Abstract: Breast cancer is one of the most common cancers diagnosed for women in the United States and while it can occur in both men and women, women are much more likely to develop it. About 10 to 15 percent of all breast cancers presents itself as a more aggressive form called Triple Negative Breast Cancer (TNBC) which often has a poorer prognosis. TNBC refers to the fact that these cancer cells do not have estrogen or progesterone receptors and lack an excess of a protein called human epidermal growth factor (HER2) which leads to TNBC being easily missed. Previous research has shown that black patients have lower incidence rates for breast cancer, however they have a substantially higher mortality rate when compared to whites. Due to currently unknown factors, TNBC has a significantly worse prognosis for black patients. The purpose of this poster was to investigate if stress from marital status could play a role in the higher mortality rate for black patients with TNBC. To accomplish this, we utilized the SEER database to obtain the number of black and white females with TNBC along with their marital status at diagnosis from Fulton and Dekalb counties in Georgia. From this data we were able to compare the percentage of black and white females with TNBC categorized by marital status. Interestingly, in both counties there were more black females with TNBC who were single and comparatively more white females who were married at diagnosis. Our findings indicate that black females have higher rates of TNBC and along with a disproportionate amount who are single or divorced. While these findings cannot conclude that stress from marital status is the cause of the disproportionate numbers, it may allude to stress being a factor and a place for further investigation.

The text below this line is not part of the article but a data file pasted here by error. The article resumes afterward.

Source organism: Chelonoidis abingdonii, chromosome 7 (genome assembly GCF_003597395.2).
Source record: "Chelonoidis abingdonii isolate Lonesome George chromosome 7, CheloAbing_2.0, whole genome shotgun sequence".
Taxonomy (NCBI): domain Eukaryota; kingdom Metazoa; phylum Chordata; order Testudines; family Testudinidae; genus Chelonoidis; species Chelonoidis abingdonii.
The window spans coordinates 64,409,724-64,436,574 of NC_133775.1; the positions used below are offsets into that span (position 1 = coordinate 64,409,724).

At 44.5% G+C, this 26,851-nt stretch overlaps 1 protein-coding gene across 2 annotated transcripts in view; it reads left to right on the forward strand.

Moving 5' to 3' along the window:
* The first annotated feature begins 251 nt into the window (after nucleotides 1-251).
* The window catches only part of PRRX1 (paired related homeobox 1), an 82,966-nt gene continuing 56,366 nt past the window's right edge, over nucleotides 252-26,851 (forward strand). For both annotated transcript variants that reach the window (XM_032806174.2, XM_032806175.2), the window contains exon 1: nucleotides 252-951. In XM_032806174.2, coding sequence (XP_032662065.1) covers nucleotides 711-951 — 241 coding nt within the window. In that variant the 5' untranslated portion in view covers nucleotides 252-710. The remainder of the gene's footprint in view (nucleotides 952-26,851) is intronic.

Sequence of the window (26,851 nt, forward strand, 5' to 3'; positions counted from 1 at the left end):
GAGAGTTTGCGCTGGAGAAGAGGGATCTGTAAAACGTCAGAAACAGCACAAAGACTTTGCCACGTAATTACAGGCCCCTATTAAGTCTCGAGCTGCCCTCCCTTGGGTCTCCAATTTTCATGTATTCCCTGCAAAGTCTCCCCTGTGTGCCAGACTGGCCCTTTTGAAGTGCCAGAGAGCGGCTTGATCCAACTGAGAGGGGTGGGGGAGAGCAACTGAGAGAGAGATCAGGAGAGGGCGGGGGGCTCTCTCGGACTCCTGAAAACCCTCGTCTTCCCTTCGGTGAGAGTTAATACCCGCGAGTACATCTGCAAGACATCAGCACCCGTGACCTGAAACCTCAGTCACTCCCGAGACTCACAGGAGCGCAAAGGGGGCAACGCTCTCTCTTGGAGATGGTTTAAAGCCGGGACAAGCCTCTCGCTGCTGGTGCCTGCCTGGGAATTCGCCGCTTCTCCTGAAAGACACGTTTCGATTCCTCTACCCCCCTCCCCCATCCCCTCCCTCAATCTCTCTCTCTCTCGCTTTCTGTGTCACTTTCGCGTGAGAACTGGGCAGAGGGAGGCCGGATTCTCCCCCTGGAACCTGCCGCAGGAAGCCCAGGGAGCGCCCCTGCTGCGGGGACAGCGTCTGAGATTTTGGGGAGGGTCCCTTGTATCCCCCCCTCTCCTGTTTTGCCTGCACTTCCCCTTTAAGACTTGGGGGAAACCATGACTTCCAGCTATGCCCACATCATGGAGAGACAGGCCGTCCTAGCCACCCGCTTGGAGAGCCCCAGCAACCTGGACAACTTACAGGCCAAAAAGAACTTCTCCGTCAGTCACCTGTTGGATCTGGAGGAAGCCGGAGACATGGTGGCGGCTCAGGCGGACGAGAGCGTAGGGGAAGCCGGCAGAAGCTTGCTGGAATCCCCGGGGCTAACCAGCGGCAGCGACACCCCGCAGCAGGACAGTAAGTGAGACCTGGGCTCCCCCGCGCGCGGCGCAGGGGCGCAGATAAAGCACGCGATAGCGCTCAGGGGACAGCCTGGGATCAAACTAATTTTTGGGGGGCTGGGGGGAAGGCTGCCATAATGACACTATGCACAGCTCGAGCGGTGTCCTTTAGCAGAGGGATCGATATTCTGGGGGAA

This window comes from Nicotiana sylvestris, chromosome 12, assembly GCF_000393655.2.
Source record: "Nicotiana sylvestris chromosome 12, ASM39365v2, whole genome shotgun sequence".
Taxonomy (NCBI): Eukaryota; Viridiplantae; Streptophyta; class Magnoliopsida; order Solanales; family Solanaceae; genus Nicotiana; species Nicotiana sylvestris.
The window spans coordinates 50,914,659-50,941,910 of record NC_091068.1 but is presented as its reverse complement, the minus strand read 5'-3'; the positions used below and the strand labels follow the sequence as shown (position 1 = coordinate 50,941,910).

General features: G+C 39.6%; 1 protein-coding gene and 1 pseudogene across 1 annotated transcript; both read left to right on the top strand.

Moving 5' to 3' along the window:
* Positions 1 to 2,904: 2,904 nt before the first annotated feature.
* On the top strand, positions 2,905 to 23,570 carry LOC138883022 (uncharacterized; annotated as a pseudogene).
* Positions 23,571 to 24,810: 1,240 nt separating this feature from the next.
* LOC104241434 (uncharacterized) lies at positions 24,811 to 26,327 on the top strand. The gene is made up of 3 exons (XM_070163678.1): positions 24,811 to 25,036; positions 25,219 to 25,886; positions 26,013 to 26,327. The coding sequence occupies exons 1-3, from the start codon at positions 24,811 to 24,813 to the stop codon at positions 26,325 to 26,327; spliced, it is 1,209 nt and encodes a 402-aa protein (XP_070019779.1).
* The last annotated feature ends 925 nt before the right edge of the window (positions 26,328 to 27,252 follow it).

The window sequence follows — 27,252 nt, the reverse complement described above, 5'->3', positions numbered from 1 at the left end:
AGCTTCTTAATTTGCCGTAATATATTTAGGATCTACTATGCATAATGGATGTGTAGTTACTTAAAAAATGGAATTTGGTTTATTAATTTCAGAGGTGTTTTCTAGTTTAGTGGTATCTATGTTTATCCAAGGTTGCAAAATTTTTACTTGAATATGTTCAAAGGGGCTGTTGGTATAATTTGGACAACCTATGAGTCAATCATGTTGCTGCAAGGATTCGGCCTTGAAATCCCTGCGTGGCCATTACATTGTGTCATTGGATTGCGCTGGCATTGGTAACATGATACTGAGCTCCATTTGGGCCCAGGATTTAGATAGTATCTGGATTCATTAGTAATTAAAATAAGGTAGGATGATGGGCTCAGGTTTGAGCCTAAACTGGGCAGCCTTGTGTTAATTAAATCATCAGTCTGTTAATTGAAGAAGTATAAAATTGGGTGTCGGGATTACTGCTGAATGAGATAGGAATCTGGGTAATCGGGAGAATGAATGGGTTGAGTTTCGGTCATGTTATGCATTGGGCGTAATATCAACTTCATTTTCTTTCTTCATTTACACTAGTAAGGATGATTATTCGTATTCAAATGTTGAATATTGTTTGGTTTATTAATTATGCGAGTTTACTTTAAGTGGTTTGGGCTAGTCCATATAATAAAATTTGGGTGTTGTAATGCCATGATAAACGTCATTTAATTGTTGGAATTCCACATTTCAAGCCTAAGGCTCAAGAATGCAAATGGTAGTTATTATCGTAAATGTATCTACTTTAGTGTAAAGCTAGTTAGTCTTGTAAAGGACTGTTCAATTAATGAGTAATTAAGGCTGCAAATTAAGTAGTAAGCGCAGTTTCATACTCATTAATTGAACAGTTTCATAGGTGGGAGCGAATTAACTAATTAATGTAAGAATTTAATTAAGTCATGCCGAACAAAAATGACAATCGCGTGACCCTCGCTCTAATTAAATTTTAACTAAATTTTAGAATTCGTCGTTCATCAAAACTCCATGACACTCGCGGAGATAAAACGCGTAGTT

Presenter: Sajina Jacob
Institution: Benedictine University
Title: Students Saving Our Specimens
Authors: Sajina Jacob; Sara Jablonski; Rachel Carlson; Tanya Rasha
Abstract: The Jurica-Suchy Museum at Benedictine University in Lisle, Illinois, cares for over 10,000 specimens collected through the work of Frs. Hilary and Edmund Jurica, O.S.B., and Fr. Theodore Suchy, O.S.B. The JSNM is currently in the process of completing a major two-year digitization project with the availability of new funding made possible in part by the Inspire! Grants for Small Museums through the Institute of Museum and Library Services [MA-35-190117-19]. The goal of the project is to digitize the research collection, a subset of the main collection which consists of approximately 4,500 fossils and eggs. These research-quality specimens are part of the original collection from the museum founders, collected during the late 1800’s and early 1900’s. Undergraduate students were given the opportunity to photograph and catalog the collection using the online database, Arctos. Training in careful handling of both paleontological and egg specimens was provided and photographs showing the front and back of each specimen were taken. The specimens were examined for deterioration and if discovered was noted within the catalog. Due to current pandemic precautions, students continue their work on the project remotely. Every week student researchers are provided with photos of fossil or egg specimens and use Excel to categorize various aspects of each fossil, including its scientific name, where it was found, and its condition. Once the initial work is completed, the data is reviewed by museum staff and uploaded to the Arctos database. Through this process, 2,448 fossils have been cataloged over the period of the first year of the grant.